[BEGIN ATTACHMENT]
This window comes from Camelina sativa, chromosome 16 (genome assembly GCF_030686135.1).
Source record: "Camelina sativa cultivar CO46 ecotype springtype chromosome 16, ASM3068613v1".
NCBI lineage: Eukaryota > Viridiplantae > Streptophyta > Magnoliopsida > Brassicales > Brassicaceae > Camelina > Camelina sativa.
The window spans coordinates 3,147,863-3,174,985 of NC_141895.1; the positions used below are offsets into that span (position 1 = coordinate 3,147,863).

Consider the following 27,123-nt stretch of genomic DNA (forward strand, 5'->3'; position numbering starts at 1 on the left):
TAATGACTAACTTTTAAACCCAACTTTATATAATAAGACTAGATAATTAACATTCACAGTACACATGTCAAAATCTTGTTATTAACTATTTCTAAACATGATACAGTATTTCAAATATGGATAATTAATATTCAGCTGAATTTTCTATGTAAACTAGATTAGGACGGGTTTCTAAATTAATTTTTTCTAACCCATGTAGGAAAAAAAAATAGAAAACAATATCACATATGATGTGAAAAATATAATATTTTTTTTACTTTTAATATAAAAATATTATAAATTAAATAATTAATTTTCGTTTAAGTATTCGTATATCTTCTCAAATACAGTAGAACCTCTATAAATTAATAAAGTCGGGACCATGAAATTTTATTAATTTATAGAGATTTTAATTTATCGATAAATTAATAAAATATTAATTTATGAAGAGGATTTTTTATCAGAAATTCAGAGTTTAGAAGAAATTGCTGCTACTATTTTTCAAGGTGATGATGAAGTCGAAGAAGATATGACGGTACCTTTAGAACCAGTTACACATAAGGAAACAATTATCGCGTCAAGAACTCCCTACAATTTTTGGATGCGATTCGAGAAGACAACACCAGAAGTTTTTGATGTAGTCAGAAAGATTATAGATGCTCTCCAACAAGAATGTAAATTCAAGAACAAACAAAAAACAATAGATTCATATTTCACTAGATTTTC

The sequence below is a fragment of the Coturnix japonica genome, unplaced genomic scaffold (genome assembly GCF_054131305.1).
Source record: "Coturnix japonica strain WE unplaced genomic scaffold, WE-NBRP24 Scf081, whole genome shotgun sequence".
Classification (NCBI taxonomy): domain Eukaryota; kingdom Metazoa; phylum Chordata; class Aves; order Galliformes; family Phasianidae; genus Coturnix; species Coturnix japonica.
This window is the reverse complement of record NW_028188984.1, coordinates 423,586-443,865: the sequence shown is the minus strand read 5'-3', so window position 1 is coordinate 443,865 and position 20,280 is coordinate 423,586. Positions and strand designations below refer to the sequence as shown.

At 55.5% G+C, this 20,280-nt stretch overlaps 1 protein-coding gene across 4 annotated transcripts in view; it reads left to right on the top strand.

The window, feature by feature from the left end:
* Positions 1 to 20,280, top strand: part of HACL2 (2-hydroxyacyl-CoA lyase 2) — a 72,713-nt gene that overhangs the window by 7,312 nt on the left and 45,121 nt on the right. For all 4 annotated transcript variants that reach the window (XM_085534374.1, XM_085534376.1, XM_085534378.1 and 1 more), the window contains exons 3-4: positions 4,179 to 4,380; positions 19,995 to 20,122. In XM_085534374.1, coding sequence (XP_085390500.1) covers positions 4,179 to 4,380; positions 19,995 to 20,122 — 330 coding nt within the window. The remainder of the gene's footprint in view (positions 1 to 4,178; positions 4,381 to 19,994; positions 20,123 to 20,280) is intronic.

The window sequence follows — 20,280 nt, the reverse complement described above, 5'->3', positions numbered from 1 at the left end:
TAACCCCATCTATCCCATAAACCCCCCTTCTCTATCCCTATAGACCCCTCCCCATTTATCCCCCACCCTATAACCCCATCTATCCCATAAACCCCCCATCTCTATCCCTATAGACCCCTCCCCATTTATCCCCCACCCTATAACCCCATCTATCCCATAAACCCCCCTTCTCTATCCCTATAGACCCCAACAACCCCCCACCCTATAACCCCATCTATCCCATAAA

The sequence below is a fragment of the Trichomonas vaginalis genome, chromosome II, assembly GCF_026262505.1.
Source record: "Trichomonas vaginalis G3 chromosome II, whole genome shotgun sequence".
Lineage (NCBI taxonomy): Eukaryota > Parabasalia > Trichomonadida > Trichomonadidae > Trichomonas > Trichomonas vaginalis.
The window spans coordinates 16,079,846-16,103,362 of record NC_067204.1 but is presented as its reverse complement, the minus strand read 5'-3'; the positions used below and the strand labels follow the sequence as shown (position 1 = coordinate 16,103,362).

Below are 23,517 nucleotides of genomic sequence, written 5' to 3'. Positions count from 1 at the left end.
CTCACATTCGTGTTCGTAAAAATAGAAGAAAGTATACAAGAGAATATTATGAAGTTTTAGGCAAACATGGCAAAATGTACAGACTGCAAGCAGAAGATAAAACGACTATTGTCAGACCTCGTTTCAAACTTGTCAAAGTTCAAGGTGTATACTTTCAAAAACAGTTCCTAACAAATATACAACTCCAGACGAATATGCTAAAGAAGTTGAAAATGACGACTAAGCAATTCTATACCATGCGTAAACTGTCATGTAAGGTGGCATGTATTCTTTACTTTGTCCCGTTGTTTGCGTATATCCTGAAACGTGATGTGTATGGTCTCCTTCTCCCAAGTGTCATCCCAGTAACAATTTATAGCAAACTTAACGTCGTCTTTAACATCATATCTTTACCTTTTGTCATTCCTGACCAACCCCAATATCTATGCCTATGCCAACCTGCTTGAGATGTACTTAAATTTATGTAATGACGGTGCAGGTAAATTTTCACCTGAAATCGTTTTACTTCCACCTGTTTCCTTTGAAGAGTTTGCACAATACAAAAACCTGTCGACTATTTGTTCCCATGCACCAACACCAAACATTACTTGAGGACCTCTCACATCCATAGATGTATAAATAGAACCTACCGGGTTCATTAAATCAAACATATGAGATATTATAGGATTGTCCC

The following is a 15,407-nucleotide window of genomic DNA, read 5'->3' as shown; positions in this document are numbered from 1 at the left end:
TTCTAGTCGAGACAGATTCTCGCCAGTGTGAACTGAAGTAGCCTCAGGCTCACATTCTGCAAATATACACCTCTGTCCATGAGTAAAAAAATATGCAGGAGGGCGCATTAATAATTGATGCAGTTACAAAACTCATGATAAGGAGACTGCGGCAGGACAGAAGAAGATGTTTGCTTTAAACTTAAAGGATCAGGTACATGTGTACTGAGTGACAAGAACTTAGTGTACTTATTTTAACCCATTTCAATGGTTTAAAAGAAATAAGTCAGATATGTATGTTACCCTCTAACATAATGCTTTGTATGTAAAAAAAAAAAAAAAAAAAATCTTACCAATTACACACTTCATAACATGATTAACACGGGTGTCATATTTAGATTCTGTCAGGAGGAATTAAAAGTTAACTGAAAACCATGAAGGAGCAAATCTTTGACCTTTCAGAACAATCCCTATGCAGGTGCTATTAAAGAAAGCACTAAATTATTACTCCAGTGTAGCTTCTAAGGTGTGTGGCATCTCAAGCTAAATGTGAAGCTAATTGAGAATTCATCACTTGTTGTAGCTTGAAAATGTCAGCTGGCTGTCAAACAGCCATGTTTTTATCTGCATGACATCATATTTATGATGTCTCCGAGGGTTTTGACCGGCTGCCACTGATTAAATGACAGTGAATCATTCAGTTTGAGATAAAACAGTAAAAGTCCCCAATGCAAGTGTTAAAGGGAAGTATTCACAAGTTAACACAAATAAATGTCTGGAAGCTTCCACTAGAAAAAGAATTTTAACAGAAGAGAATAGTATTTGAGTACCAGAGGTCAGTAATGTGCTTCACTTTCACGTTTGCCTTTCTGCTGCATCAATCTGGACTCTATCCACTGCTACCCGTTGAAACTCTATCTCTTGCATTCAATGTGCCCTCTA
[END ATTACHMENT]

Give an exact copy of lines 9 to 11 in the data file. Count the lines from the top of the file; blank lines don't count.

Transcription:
Classification (NCBI taxonomy): domain Eukaryota; kingdom Metazoa; phylum Chordata; class Aves; order Galliformes; family Phasianidae; genus Coturnix; species Coturnix japonica.
This window is the reverse complement of record NW_028188984.1, coordinates 423,586-443,865: the sequence shown is the minus strand read 5'-3', so window position 1 is coordinate 443,865 and position 20,280 is coordinate 423,586. Positions and strand designations below refer to the sequence as shown.

At 55.5% G+C, this 20,280-nt stretch overlaps 1 protein-coding gene across 4 annotated transcripts in view; it reads left to right on the top strand.